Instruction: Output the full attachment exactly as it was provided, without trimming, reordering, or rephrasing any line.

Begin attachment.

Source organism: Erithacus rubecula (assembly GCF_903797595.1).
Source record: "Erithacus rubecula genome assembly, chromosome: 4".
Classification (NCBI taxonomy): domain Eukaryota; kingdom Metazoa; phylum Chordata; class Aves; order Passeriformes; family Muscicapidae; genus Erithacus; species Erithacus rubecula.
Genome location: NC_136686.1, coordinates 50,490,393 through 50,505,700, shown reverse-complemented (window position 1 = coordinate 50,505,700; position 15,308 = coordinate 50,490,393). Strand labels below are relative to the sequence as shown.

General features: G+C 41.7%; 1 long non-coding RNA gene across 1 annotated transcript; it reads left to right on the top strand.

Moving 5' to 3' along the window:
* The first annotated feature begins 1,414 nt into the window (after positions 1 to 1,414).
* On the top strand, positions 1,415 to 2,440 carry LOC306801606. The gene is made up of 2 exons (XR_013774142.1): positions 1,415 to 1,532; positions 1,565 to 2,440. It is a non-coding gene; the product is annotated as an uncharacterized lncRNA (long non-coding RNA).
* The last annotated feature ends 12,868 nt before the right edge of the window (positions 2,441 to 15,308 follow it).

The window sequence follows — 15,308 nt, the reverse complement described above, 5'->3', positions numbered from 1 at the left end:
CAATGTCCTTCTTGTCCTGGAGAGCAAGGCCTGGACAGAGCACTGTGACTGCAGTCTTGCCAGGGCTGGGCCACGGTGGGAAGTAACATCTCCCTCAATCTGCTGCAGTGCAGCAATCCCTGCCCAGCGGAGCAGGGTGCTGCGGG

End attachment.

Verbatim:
Source organism: Erithacus rubecula (assembly GCF_903797595.1).
Source record: "Erithacus rubecula genome assembly, chromosome: 4".
Classification (NCBI taxonomy): domain Eukaryota; kingdom Metazoa; phylum Chordata; class Aves; order Passeriformes; family Muscicapidae; genus Erithacus; species Erithacus rubecula.
Genome location: NC_136686.1, coordinates 50,490,393 through 50,505,700, shown reverse-complemented (window position 1 = coordinate 50,505,700; position 15,308 = coordinate 50,490,393). Strand labels below are relative to the sequence as shown.

General features: G+C 41.7%; 1 long non-coding RNA gene across 1 annotated transcript; it reads left to right on the top strand.

Moving 5' to 3' along the window:
* The first annotated feature begins 1,414 nt into the window (after positions 1 to 1,414).
* On the top strand, positions 1,415 to 2,440 carry LOC306801606. The gene is made up of 2 exons (XR_013774142.1): positions 1,415 to 1,532; positions 1,565 to 2,440. It is a non-coding gene; the product is annotated as an uncharacterized lncRNA (long non-coding RNA).
* The last annotated feature ends 12,868 nt before the right edge of the window (positions 2,441 to 15,308 follow it).

The window sequence follows — 15,308 nt, the reverse complement described above, 5'->3', positions numbered from 1 at the left end:
CAATGTCCTTCTTGTCCTGGAGAGCAAGGCCTGGACAGAGCACTGTGACTGCAGTCTTGCCAGGGCTGGGCCACGGTGGGAAGTAACATCTCCCTCAATCTGCTGCAGTGCAGCAATCCCTGCCCAGCGGAGCAGGGTGCTGCGGG